Late last month as snow enveloped Olympia, Washington, state advocates braved the elements for hearings on two very important yet different issues – improving access to dental care and reproductive rights and contraception coverage. At one point a veteran advocate attending the same hearing for a bill on reproductive rights remarked to our partners at the Children’s Alliance, “When did access to dental care become more controversial than reproductive rights?”

While contraception coverage has been in the national spotlight recently, the debate over access to dental care continues to be just as heated in state capitals as community-driven efforts to add mid-level providers to the dental team are met with resistance from dental associations. Dental therapists, mid-level dental providers, are practicing in Minnesota, Alaska and more than 50 countries. In fact, WBUR explored how dental therapists offer a cost effective way to expand and preserve quality access to dental care for underserved populations during these difficult financial times. Most recently, proposals have been debated in Kansas and Washington. However, 15 other states including Vermont and New Hampshire are also exploring alternative workforce models as a way to extend care to underserved populations. Despite the fact that these new providers would be able to provide care in communities where there are not enough dentists and enhance the dentist-led team’s ability to provide routine and preventive care to vulnerable populations, community driven, multi-stakeholder and consumer efforts are still being met with opposition from dental groups.

This dynamic was on full display in Kansas last month at a House Health Care Committee Roundtable discussion that explored how adding a dental provider to the dental team will improve access to care. A broad coalition of community groups, children’s groups, supportive dentists, safety-net clinics and educators explained the clear need for better access to dental care, especially for children—27.6 percent of Kansas third graders have untreated tooth decay. This is due to the fact that 93 of the 105 counties in Kansas do not have enough dentists to serve their populations, 28 counties do not have a Medicaid dental provider, and only 25 percent of Kansas dentists accept Medicaid patients. Despite the broad-based support for a new way to deliver care, the dental association still opposed the measure.

Unfortunately, lawmakers continue to see the issue as a turf battle. As many know, scope of practice issues typically involve one trade association pitted against another trade association, which legislators do not like refereeing. But this issue is different because it is not about business or about dentists – it is about finding a way to treat untreated tooth decay and helping improve the oral health of underserved communities. As the issue evolves, it is critical to help policymakers and stakeholders elsewhere understand that limited access to dental care disrupts the lives of millions of kids throughout the country. In fact, according to the Pew Center on States state dental policies fail one in five children.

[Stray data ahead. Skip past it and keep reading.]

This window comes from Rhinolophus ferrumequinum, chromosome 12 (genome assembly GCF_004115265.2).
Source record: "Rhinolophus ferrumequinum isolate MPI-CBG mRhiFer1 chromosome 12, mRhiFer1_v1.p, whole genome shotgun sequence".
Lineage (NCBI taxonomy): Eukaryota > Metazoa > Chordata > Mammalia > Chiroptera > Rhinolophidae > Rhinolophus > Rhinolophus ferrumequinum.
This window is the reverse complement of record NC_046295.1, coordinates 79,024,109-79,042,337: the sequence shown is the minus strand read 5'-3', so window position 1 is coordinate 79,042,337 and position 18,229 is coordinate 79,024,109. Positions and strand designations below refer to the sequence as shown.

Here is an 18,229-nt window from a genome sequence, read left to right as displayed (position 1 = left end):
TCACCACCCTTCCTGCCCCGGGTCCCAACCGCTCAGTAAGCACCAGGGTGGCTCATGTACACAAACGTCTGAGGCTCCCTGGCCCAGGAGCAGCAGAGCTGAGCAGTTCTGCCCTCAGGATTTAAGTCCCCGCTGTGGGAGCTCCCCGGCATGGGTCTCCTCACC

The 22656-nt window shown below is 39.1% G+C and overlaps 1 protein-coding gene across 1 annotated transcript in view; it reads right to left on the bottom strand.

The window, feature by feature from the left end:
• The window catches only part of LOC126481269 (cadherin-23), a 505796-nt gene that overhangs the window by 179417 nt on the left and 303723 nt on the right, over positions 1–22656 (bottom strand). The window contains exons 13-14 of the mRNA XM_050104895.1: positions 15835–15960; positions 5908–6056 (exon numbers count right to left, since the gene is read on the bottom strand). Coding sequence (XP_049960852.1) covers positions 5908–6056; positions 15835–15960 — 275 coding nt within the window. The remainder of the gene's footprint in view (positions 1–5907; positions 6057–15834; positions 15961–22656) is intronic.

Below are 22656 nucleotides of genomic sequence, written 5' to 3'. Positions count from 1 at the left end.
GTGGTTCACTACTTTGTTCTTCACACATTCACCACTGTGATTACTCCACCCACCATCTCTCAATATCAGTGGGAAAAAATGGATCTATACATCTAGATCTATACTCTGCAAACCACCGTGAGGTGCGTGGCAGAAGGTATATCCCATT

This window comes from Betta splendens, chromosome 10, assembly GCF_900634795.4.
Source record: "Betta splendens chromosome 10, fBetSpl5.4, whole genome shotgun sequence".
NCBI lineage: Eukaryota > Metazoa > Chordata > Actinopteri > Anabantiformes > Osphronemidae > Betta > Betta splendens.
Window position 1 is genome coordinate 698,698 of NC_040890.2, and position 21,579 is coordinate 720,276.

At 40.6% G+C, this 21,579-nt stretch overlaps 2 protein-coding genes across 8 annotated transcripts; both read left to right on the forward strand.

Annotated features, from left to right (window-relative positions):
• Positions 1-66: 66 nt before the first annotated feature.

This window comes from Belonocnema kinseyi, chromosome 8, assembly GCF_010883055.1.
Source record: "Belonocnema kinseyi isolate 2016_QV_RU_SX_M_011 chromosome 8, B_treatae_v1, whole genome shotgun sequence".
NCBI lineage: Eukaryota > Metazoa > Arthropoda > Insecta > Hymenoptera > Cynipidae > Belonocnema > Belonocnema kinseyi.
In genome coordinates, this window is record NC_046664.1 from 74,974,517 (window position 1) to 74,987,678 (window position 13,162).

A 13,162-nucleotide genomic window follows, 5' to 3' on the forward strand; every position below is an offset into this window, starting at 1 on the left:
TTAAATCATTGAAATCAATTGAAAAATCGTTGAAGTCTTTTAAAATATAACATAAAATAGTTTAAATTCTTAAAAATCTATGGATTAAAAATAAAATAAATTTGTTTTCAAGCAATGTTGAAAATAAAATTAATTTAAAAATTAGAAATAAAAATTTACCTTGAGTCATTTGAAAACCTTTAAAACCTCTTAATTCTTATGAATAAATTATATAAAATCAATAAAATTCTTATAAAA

In Washington State, April Ritter’s daughter went without care. She was forced to endure pain and sleepless nights because Ritter could not find a dentist who accepted her Medicaid coverage. In addition to negatively impacting the health of children and adults, the lack of dentists in underserved communities or dentists who will only accept certain types of insurance is also leading to unnecessary costs. According to the Washington Hospital Association, severe toothaches are the number one reason people in Washington without insurance end up in the emergency room.

After taking a closer look at their analysis of ER visits for the time period of January 2008 – June 2009, which found the total number of dental-related ER visits was 54,000, with total charges of $35 million, the Washington Hospital Association joined a community driven coalition organized by the Children’s Alliance, Washington CAN, the American Indian Health Commission, Northwest Portland Area Indian Health Board, the Washington State Dental Hygienists Association, community health centers and supportive dentists who are working to add a dental therapist to the dental team as a way to improve access to care, preserve services and reduce costs – particularly costs incurred through unnecessary ER visits.

Recognizing the benefits of adding a new provider to the dental team would help improve access to care and help control costs, the Washington State Senate Committee on Health and Long Term Care supported the bill and passed it favorably out of their committee on February 2. Despite the bill advancing through the key committee and support from an energetic sponsor, Sen. David Frockt, other legislators did not seize the opportunity this year. However, a great deal of progress was made as lawmakers heard from children and adults in their districts who had unmet oral health needs who came out in support of the Washington Dental Access Campaign.

Last week, the debate regarding access to dental care unfolded in New Hampshire in much the same way – children’s advocates supporting efforts to increase access to care were met with opposition from dentists.

Vermont may be the next state to examine access to dental care. Hopefully, policymakers understand the effort is about the estimated 24,000 children in Vermont enrolled in Medicaid who failed to get the dental care they urgently needed in 2009 or the 10,000 Vermont seniors and 62,000 adults under age 65 who went without care that year, rather than the interests of a trade association. The best solutions begin with listening to the people who need access to care not the businesses and groups who claim they speak for them.

 — David Jordan, Dental Access Project Director